Unacknowledged Kinships: Postcolonial Studies and the Historiography of Zionism

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Brandeis University Press
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6.0 X 8.9 X 0.7 inches | 0.9 pounds

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About the Author

Stefan Vogt is Wissenschaftlicher Mitarbeiter and research coordinator at the Martin Buber Chair for Jewish Thought and Philosophy, as well as a Privatdozent for Modern History at the History Department, both at Goethe University in Frankfurt am Main. He is also the editor of the volume Colonialism and the Jews in German History. Derek Penslar is the William Lee Frost Professor of Jewish History at Harvard University. His books include Theodor Herzl: The Charismatic Leader; Israel in History: The Jewish State in Comparative Perspective, The Origins of the State of Israel: A Documentary History (with Eran Kaplan), and Jews and the Military: A History. Penslar is President of the American Academy for Jewish Research, a fellow of the Royal Society of Canada, and an honorary fellow of St. Anne's College, Oxford. Arieh Saposnik is associate professor at the Ben-Gurion Institute for the Study of Israel and Zionism at Ben-Gurion University in the Negev. He is the author of Becoming Hebrew: The Creation of a Jewish National Culture in Ottoman Palestine and Zionism's Redemptions: Images of the Past and Visions of the Future in Jewish Nationalism.


"This is a major volume attempting to create a rapprochement between postcolonial studies and the study of Zionism. The volume does what it sets out to do. It is the first serious attempt to rethink this relationship in both theoretical and concrete ways and is an enormously valuable first step in a mutual reassessment of contemporary theoretical approaches to Zionism. Given our present discussions about Zionism and anti-Semitism, a book that is of growing importance each and every day!"--Sander Gilman, coauthor of Cosmopolitanisms and the Jews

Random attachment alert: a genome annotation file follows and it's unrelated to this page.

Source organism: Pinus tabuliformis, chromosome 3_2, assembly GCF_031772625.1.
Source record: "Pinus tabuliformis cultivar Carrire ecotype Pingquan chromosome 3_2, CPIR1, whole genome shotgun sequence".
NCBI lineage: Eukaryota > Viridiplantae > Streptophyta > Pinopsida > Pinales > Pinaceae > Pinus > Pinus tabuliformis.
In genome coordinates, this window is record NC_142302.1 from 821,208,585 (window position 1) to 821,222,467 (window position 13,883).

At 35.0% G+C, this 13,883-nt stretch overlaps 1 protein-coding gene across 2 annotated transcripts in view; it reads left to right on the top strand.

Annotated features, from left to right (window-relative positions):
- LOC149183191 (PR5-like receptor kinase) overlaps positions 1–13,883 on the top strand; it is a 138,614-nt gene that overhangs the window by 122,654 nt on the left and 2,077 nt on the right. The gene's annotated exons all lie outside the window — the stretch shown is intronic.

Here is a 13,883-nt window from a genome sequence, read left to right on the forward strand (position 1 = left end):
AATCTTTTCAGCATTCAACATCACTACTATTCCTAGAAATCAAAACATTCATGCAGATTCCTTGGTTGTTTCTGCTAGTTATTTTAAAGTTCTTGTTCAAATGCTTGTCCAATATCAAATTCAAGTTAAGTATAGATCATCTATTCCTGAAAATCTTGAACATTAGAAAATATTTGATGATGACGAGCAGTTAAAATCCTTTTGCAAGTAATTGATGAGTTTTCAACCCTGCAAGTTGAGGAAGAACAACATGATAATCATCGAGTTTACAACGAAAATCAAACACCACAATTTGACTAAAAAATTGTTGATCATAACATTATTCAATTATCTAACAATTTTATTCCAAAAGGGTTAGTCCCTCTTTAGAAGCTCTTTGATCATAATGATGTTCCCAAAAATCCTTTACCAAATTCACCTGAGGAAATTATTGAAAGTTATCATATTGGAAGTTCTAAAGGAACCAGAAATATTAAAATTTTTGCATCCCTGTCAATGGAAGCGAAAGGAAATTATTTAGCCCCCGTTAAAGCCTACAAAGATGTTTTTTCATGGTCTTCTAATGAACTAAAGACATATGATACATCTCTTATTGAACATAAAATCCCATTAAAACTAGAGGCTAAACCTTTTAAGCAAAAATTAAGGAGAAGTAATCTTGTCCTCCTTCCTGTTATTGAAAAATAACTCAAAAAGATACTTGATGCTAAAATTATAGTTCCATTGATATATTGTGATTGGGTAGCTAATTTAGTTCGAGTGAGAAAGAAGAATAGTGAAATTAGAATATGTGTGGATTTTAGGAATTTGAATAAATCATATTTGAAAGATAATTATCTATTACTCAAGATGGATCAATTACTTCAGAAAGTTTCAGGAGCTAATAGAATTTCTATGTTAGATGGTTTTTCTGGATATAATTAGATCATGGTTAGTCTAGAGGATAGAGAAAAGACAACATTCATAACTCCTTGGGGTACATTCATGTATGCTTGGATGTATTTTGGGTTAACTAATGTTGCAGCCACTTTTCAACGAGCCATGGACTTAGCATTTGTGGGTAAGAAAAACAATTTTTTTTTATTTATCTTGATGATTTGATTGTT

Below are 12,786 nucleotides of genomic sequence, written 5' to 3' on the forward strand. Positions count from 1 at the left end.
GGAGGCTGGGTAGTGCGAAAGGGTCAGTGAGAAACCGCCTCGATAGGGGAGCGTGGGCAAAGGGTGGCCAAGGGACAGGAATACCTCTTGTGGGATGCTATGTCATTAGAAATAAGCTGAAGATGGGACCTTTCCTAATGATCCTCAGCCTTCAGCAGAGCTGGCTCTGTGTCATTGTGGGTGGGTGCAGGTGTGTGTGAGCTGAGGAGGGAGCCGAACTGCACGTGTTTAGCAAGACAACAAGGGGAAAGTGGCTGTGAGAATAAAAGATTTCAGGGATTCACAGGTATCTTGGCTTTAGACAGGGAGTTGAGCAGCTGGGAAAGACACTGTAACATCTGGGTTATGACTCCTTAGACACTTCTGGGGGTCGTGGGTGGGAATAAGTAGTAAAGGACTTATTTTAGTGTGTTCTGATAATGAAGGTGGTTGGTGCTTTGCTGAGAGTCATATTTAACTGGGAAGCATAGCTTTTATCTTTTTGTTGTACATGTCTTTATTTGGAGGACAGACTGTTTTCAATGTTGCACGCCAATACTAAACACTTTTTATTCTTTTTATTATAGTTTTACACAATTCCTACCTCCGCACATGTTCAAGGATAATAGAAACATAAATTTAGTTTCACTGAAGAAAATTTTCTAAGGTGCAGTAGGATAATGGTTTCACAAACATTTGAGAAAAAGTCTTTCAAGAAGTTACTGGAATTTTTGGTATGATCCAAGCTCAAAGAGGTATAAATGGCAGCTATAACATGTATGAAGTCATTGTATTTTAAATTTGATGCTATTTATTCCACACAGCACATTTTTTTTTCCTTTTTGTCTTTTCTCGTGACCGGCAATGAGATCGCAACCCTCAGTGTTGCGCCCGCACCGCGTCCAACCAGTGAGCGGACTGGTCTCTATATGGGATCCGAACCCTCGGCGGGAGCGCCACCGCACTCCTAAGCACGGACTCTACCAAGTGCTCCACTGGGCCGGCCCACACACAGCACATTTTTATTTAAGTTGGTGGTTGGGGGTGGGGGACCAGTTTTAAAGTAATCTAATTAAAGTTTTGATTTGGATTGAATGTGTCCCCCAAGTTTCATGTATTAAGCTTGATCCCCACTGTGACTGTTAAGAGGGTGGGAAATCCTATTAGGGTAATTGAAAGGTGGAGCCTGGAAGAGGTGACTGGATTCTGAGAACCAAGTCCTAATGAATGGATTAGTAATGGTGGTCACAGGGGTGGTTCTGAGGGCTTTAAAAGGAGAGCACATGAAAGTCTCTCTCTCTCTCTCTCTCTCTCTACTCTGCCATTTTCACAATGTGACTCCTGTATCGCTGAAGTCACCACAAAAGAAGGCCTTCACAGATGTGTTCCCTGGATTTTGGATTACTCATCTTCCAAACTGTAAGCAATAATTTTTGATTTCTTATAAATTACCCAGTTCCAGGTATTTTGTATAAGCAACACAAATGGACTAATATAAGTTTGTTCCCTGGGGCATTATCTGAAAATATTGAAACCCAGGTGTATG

"The history of the Jews and of Zionism have entertained a supremely ambivalent relationship with postcolonial studies. As Europeans' most distinct and enduring 'inner' other, Jews were paradigmatic victims of colonialist practices and ideologies. Yet Zionism itself has often been accused of mirroring European colonialism. This immensely useful book brings much needed order to understand the tangled and ambivalent relationships between postcolonialism and the nationalist history of the Jews. More crucially, it shows that postcolonialism is a needed conceptual framework to further our understanding of the history and sociology of the Jews. This illuminating collection of texts will have a lasting impact on Israel and Jewish Studies."--Eva Illouz, Directrice d'Etudes, EHESS, Paris, and author of The Emotional Life of Populism
"Challenging the received wisdom that defines Zionism as a colonial enterprise, this volume breaks new ground in looking at its many if ultimately unsuccessful links with anticolonial movements worldwide. It represents, in addition, a welcome effort to lend depth and complexity to the history of nationalism more generally."--Faisal Devji, professor of Indian history, University of Oxford
"This volume brings together an unusually rich collection of theoretical interventions, historical case studies, and long-deferred conversations that interrogate the fraught relationship between Zionism and postcolonialism. The editors make a strong case for bringing into dialogue the two phenomena and the abundant scholarship they have generated. The result is a deeply engrossing, provocative, and often surprising reading experience that requires one to think anew about core assumptions."--David N. Myers, Distinguished Professor and Sady and Ludwig Kahn Chair in Jewish History, UCLA